The first chapter of this memoir consists of two words: "I exaggerate." The narrator then tells us the story of her childhood and early adult experiences as an epileptic. After having her first seizure, at the age of ten, she spends a month at a special Catholic school in Topeka, Kansas, where the nuns teach epileptic children to fall without hurting themselves. This falling may or may not be literal; it is certainly symbolically apt.

During adolescence, Lauren begins lying, stealing, and faking seizures to get attention. She reveals that she has developed Munchausen's Syndrome, whose sufferers are "makers of myths that are still somehow true, the illness a conduit to convey real pain" (88). A neurologist, Dr. Neu, performs surgery severing Lauren's corpus callosum, effectively dividing her brain in half and markedly alleviating the seizure disorder.

Later she attends a writer's workshop where she begins an affair with a married man, a writer much older than she. After it ends badly, she starts going to Alcoholics Anonymous (although she does not drink) and tells her story with such authenticity that when she later confesses that she is NOT an alcoholic, no-one believes her, dismissing her true story as denial. The memoir ends both with her recognition of the value of narrating and with a silent fall to the snowy ground, as the nuns taught her to do, in the knowledge that the sense of falling (rather than the material certainty of landing) is all that is finally, reliably, real.


Even while she draws us into a vivid account of lived experience, Slater's narrator keeps reminding us that she may be unreliable. This book is concerned with what Slater calls "narrative truth," as opposed to "historical truth," and as such, neither fiction nor (quite) non-fiction, is both disconcerting, even annoying, and illuminating. Some events seem obviously spurious, like the "Startle and Shake" technique that Lauren's mother learns can end a seizure. It is so violent that trying it in a supermarket gets her arrested for child abuse. (On the other hand, I wouldn't be surprised to learn that this bit is true.)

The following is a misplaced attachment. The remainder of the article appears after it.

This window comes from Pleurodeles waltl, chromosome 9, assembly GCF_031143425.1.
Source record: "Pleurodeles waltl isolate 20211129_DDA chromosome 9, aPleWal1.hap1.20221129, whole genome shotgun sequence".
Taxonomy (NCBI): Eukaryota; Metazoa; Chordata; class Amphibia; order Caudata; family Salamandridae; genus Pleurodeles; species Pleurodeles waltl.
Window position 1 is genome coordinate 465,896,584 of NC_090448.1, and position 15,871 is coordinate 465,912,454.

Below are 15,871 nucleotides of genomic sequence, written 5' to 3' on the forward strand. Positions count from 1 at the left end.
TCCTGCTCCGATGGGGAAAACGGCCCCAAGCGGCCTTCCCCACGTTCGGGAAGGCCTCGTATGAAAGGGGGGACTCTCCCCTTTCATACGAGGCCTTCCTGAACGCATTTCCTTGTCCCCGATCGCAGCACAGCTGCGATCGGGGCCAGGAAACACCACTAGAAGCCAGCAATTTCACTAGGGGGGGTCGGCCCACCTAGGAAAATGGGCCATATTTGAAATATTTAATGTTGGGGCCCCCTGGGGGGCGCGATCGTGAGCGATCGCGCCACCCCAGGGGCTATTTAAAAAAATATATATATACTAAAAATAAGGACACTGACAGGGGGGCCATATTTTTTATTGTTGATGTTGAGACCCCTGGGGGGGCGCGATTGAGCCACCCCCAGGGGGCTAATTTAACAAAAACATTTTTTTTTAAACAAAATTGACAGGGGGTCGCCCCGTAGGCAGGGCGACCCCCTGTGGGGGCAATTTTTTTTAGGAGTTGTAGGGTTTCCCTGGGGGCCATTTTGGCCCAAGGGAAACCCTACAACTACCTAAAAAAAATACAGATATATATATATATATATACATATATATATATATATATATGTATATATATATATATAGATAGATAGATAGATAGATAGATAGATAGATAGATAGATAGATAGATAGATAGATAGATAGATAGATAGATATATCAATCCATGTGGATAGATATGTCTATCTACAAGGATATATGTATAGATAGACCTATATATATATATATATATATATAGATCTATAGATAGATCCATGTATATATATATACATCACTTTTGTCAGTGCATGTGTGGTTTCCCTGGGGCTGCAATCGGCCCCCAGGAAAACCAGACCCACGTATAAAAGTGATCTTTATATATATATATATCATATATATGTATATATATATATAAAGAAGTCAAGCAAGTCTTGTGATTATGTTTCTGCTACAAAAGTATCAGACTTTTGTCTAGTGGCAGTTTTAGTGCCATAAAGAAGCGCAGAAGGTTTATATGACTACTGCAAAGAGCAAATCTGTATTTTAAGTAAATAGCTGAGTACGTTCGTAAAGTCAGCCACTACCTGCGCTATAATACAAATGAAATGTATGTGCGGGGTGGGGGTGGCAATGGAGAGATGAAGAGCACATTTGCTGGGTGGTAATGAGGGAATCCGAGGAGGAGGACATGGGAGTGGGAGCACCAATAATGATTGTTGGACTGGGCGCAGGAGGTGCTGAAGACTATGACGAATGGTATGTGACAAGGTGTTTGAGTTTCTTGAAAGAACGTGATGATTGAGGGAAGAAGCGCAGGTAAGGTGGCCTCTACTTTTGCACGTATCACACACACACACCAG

Other episodes are explicitly acknowledged as false: Lauren has a seizure at a funeral and falls into the grave. She then confesses that, although she had gone to the funeral and imagined falling in, she had not actually done so. The image of her struggling up out of the grave, presented as a kind of birth, is nonetheless an apt image of the beginning of her adulthood, and especially of her escape from her mother.

This interplay of the literal/factual with the metaphorical/fictional is made even more vertiginous by Slater's suggestion that epilepsy affects the memory. Is she simply misremembering, a "poor historian"? Surely memory always is partly reinvention and reconstruction as well as retrieval? Distinguishing between her "emotional memory" and her "factual memory," Slater invites us to reconsider the fundamental assumptions of the memoir genre, and even of all narrative self-disclosure. "The neural mechanism that undergirds the lie is the same neural mechanism that helps us make narrative. Thus all stories . . . are at least physiologically linked to deception" (164).

This undermining of the reader's security has proven controversial. But one must remember that the book's subtitle is "a metaphorical memoir." This is the point: we should not take Slater literally. Just as a metaphor conjures up something not present in order to tell us more about the present object or concept, so Slater creates a story and a condition that cast light on broader realities--those of difficult childhood, of being a patient, of suffering from mental illness (Slater's actual clinical depression is documented in Prozac Diary, annotated in this data base).

The division that results from a severed corpus callosum is also a metaphor for the separations between childhood and adulthood, literal and figurative truths, knowing and imagining, even mind and brain. The reality of experience is, for Slater, so "subtle and nuanced" she could never convey it with literal description. "Is metaphor in memoir, in life, an alternate form of honesty," she asks, "or simply an evasion?" (192). Factually verifiable or not, there is much that is true in this story, and much that is thought-provoking about the experience of growing up with a chronic illness.


Random House

Place Published

New York



Page Count